Six laps later, the race was halted for over two hours as parts of the track resembled the Saint Lawrence seaway with Button in P10 during the red flag – during which time he apologised to Hamilton for the contact.
Shortly after the race resumed, Button had his second strike of the race, and if he was innocent in the Hamilton clash, this time he was more at fault.
Fernando Alonso emerged from the pits, having switched to the Intermediate tyres, something Button had done on Lap 36.
As the two champions converged at Turn 3, Button stuck the nose of the McLaren up the inside into a closing Ferrari wedge.
Alonso was spat into the barriers, beaching himself as Button limped around to make his fifth trip through the pits after another puncture.
The McLaren driver was lucky not to receive a penalty for the move – as he fell to the rear of the 2011 Canadian Grand Prix running order, nearly two minutes behind leader Vettel.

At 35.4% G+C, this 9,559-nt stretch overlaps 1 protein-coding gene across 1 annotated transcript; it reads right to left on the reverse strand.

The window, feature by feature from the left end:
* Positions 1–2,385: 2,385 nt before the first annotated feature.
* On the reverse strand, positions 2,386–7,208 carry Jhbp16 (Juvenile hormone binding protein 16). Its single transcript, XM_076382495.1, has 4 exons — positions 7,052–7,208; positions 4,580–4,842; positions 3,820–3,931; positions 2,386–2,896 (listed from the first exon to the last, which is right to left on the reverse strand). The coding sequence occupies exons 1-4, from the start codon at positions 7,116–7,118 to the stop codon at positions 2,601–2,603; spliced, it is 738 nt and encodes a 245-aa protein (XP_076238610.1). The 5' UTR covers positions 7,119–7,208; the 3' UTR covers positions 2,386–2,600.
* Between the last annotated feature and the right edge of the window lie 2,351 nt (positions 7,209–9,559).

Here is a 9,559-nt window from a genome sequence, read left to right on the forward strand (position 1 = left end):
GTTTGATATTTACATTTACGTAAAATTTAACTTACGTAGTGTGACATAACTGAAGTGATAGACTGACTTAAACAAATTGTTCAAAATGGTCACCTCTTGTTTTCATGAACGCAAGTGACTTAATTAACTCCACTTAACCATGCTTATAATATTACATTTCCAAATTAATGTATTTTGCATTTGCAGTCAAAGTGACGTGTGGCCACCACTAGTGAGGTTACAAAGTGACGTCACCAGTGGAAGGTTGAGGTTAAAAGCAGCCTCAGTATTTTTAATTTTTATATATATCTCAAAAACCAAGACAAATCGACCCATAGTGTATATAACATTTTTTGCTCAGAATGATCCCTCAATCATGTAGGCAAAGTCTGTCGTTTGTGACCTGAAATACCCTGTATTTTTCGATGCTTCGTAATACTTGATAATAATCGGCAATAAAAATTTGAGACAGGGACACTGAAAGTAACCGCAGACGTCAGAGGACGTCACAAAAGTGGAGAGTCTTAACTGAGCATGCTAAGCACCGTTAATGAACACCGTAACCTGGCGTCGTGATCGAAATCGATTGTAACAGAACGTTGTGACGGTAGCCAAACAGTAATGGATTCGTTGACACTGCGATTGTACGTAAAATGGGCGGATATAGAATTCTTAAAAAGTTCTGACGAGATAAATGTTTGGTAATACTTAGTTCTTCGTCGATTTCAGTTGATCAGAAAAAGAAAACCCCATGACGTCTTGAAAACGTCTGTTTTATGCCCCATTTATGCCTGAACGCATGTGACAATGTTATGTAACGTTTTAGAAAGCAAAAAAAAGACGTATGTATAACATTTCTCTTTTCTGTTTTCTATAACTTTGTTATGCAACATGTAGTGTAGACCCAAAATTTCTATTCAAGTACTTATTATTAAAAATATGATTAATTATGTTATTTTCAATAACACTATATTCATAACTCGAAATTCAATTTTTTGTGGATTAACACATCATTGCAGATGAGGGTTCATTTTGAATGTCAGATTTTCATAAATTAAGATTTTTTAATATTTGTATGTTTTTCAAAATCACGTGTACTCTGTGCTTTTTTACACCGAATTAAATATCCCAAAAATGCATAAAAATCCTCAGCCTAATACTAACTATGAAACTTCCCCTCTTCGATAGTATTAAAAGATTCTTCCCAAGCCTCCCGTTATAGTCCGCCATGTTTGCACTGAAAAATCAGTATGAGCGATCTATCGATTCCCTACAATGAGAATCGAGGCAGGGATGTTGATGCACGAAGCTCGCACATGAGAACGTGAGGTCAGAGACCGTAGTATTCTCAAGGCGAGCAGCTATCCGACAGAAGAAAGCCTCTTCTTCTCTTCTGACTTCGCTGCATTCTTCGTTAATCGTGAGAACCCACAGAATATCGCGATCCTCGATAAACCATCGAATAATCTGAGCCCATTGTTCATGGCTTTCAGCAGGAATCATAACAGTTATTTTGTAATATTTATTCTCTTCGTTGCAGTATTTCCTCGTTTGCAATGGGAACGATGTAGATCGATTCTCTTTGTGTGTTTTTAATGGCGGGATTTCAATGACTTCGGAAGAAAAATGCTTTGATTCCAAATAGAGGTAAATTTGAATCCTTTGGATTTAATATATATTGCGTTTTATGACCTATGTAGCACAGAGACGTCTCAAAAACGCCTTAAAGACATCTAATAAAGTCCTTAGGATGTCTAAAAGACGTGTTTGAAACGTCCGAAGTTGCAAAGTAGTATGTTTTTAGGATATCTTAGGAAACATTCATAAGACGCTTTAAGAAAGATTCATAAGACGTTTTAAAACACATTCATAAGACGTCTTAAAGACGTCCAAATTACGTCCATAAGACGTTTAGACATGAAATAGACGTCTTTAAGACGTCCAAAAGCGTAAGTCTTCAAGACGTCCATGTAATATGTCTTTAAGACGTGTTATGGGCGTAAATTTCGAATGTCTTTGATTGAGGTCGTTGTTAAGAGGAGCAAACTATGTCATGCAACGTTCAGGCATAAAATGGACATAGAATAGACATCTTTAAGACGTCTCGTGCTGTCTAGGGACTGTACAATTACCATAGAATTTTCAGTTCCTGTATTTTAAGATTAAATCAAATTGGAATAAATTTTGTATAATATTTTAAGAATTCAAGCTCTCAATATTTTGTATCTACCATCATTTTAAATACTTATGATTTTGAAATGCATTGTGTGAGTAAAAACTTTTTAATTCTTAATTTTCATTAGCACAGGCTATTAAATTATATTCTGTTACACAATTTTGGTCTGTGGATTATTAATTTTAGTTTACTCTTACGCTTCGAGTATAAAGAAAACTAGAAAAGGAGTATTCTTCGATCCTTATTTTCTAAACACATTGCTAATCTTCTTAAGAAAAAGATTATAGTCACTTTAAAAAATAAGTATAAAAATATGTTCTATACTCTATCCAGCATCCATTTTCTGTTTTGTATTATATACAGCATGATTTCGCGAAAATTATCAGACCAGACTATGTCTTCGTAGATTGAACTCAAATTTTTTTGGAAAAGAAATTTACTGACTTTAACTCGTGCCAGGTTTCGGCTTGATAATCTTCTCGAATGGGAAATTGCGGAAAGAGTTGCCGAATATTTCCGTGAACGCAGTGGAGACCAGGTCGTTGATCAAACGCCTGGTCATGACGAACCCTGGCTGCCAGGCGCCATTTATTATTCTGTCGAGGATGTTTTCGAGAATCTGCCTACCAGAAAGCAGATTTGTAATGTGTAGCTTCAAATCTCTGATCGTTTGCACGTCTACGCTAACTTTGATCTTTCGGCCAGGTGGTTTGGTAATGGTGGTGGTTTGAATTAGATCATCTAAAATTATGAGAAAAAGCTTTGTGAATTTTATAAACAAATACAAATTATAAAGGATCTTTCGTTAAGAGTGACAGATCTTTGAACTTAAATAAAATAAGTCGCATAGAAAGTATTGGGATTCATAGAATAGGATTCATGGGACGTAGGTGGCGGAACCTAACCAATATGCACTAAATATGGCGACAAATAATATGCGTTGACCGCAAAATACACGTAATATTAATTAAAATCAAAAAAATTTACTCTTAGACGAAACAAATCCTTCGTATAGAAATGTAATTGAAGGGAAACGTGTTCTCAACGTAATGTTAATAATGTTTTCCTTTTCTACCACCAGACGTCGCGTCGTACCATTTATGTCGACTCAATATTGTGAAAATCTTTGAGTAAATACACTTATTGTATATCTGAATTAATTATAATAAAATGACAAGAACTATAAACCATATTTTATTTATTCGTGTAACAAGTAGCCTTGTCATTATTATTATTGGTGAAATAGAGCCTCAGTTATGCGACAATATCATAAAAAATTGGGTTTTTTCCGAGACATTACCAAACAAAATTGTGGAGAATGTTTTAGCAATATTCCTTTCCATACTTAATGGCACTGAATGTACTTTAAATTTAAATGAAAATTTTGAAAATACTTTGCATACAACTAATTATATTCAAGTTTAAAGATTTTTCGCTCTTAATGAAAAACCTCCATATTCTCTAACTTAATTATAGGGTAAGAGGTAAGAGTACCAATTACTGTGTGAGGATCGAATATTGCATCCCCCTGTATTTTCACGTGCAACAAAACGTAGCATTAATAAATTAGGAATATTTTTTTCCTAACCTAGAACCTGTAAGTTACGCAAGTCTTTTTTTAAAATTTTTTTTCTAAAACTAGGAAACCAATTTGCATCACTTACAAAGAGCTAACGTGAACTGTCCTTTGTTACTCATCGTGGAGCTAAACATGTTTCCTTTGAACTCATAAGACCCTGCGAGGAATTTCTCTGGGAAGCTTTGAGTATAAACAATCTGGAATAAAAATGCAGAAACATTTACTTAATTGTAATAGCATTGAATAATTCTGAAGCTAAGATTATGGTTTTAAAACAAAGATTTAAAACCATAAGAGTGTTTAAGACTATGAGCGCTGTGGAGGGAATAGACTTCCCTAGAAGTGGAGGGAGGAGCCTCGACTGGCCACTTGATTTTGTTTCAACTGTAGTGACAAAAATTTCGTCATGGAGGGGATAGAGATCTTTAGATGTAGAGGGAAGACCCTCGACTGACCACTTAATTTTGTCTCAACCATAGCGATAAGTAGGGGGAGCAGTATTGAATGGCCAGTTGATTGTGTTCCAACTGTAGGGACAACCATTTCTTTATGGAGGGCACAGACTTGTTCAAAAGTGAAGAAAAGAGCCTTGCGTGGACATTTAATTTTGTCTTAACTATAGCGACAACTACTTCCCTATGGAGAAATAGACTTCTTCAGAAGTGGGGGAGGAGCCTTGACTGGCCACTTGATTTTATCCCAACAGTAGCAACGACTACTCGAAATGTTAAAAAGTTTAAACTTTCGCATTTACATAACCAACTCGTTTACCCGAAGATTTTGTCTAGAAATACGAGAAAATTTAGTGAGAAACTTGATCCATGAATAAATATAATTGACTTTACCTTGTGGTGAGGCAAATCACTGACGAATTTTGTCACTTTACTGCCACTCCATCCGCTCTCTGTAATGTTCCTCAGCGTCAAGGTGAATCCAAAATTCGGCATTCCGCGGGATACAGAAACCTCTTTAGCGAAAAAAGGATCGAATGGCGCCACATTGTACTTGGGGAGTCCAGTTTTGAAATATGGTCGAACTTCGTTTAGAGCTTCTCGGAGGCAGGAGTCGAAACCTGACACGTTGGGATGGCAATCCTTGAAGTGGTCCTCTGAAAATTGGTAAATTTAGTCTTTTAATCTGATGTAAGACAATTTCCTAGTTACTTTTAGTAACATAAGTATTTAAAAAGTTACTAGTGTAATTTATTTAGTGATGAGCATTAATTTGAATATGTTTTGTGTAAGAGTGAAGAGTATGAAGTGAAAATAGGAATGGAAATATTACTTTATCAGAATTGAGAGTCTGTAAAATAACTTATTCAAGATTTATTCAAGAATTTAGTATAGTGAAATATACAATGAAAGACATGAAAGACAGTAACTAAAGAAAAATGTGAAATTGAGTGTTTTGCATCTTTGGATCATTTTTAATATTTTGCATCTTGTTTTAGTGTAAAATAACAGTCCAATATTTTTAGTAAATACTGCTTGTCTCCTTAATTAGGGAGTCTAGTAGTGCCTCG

Fortunately, a safety car to move the Ferrari was called, wiping out this time deficit – as Button made it P14 within a handful of laps.
The only question now was when the field would make a change to slicks as the track dried.
Button did this on Lap 51, one of the first to make the change.
He emerged P4 well behind Vettel, Schumacher and Mark Webber as the seven-time champion hunted his first podium of his comeback with Mercedes.
Button always one of the fastest drivers in wet/dry conditions began to fly carving chunks of time out of the leading trio.
Fortunately, for him, the Renault of Nick Heidfeld decided to lunch its front wing, allowing Button to close right up. The race was on.
A ballsy overtake on the wet parts of the track out of the final chicane on Webber promoted him to P3 with seven laps of the 63 to go – with Schumacher giving up P2 one tour later.
The stage was set, but this was Sebastian Vettel Button was chasing down for 2011 Canadian Grand Prix victory. The robot who was dominating the 2011 season as the reigning world champion, perhaps destined to one day eclipse the records set by the man now in third place in the silver car back in the days he drove a red one.
For all the pace he had, including setting fastest lap on the penultimate tour, Button was not going to pass Vettel.
Sebastian Vettel did not make mistakes. He was a faultless machine whose code could not compute even the slightest error.